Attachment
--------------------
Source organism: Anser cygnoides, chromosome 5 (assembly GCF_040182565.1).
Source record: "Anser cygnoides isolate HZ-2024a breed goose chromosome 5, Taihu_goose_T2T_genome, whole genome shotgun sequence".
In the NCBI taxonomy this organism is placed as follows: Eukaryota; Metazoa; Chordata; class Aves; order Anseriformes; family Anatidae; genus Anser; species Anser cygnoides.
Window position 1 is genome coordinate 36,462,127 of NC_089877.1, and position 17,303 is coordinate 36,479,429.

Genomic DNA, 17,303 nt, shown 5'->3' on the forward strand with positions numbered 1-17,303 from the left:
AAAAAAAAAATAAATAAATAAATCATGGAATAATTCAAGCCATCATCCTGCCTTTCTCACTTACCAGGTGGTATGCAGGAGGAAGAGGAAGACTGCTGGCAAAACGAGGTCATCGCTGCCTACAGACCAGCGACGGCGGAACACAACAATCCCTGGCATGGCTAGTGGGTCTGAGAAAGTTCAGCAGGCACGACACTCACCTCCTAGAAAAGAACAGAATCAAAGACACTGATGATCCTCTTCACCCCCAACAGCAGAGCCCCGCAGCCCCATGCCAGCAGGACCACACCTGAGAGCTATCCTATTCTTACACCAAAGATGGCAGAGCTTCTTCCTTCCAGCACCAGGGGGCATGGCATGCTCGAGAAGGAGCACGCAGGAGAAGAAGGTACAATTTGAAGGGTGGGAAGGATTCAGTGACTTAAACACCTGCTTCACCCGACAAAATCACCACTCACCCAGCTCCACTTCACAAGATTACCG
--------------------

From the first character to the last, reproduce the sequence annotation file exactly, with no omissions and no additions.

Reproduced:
Source organism: Anser cygnoides, chromosome 5 (assembly GCF_040182565.1).
Source record: "Anser cygnoides isolate HZ-2024a breed goose chromosome 5, Taihu_goose_T2T_genome, whole genome shotgun sequence".
In the NCBI taxonomy this organism is placed as follows: Eukaryota; Metazoa; Chordata; class Aves; order Anseriformes; family Anatidae; genus Anser; species Anser cygnoides.
Window position 1 is genome coordinate 36,462,127 of NC_089877.1, and position 17,303 is coordinate 36,479,429.

Genomic DNA, 17,303 nt, shown 5'->3' on the forward strand with positions numbered 1-17,303 from the left:
AAAAAAAAAATAAATAAATAAATCATGGAATAATTCAAGCCATCATCCTGCCTTTCTCACTTACCAGGTGGTATGCAGGAGGAAGAGGAAGACTGCTGGCAAAACGAGGTCATCGCTGCCTACAGACCAGCGACGGCGGAACACAACAATCCCTGGCATGGCTAGTGGGTCTGAGAAAGTTCAGCAGGCACGACACTCACCTCCTAGAAAAGAACAGAATCAAAGACACTGATGATCCTCTTCACCCCCAACAGCAGAGCCCCGCAGCCCCATGCCAGCAGGACCACACCTGAGAGCTATCCTATTCTTACACCAAAGATGGCAGAGCTTCTTCCTTCCAGCACCAGGGGGCATGGCATGCTCGAGAAGGAGCACGCAGGAGAAGAAGGTACAATTTGAAGGGTGGGAAGGATTCAGTGACTTAAACACCTGCTTCACCCGACAAAATCACCACTCACCCAGCTCCACTTCACAAGATTACCG